In fact, a listing of the national headquarters of gay/lesbian religious caucuses contains the names and addresses of 28 groups. The basic purpose of all 28 groups could doubtless be summed up this way: "We [meet] to celebrate our lives in a way that the church has been unable and at times unwilling to do" (Moravian letter)
Another answer to the question, "Why Sanctuary?" is more obvious. Most congregations have a number of small groups within the framework of the larger group: Bible studies, prayer meetings, singstundes [services of song], women's fellowship groups, men's fellowship groups, youth groups, senior groups, choirs, bell choirs, and even, as another letter in The Moravian (6/96) said, sister and brother quilters. (Yes, at least one quilting group has had a man attend occasionally, and yes, he does his share of stitching.)
Early Moravian "choirs"
Moravians, particularly, should not question a group such as Sanctuary. Our Moravian forebears met in small groups called "choirs," designated according to age and gender. The purpose of these choirs was to experience the risen Christ in a way not experienced during corporate worship nor through the Sunday morning education hour. "There is a sense of commonality in spirit and purpose which permeates a small group which is difficult to describe, yet fundamentally important to the development of one's spiritual life." (6/96 Moravian letter)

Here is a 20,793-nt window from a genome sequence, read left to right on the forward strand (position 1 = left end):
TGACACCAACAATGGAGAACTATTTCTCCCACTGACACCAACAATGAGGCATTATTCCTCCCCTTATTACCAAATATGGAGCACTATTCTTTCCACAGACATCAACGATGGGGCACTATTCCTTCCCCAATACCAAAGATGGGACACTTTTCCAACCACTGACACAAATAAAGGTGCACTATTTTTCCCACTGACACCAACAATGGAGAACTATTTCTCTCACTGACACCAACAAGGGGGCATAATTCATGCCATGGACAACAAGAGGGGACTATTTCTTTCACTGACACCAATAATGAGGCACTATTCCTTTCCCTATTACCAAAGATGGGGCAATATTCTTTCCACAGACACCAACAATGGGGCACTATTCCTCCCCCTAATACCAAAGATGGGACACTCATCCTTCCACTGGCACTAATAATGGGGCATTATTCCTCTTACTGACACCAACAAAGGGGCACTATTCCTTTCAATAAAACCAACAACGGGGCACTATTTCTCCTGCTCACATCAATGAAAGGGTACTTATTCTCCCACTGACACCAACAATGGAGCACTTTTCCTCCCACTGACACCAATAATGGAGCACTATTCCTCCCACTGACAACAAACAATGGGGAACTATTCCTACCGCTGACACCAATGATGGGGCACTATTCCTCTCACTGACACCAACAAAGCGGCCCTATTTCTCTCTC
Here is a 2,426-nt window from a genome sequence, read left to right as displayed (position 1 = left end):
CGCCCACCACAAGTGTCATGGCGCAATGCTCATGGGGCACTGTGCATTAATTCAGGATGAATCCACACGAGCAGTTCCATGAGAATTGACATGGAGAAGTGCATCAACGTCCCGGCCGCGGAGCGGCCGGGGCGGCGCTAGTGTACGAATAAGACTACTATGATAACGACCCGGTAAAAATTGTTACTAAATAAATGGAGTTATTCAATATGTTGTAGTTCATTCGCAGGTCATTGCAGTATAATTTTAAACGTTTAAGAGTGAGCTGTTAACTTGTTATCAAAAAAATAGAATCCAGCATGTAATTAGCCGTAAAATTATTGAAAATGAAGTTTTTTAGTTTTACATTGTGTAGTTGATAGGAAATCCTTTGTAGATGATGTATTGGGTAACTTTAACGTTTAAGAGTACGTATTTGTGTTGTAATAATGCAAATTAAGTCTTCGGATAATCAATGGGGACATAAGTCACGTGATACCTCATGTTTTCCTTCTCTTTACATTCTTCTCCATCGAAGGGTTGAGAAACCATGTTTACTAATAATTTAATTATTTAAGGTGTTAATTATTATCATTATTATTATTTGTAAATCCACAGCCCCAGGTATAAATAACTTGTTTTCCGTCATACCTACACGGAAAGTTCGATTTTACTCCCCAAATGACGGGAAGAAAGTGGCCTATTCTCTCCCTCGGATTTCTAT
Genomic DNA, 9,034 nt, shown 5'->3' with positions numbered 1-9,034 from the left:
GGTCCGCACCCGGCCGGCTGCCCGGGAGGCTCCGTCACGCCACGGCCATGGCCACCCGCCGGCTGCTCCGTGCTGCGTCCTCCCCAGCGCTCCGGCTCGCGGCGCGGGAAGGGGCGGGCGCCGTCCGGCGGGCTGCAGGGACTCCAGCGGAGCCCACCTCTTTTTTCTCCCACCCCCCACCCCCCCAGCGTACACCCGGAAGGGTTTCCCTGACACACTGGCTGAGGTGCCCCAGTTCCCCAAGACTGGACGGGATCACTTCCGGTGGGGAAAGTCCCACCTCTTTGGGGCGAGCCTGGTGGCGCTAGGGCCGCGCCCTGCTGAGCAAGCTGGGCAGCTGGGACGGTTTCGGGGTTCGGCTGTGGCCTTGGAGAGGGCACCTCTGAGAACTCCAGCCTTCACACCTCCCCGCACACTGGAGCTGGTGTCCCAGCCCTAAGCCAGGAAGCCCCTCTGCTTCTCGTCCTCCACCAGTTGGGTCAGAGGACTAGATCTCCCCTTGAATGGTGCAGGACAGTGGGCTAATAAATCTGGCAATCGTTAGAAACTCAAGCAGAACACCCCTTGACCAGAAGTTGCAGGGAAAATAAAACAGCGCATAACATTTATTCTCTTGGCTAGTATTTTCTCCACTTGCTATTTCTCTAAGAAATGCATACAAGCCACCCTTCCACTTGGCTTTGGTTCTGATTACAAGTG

Still other reasons for an organization such as Sanctuary were summed up by a member thus:
> Promote enlightenment through education of issues concerning the lesbian and gay community.
> Provide support and Christian understanding for lesbians and gay men and their families.
> Provide a positive voice to answer misinformation.
> Provide a forum for our group to discuss concerns that confront us in our lives and in our congregations.
> Provide an arena in which to discuss current issues of interest to lesbian and gay people.
> Provide a network of like-minded individuals to accomplish tasks that might be impossible individually.
> Provide opportunities for social contact with other lesbian and gay Moravians.
At Sanctuary Meetings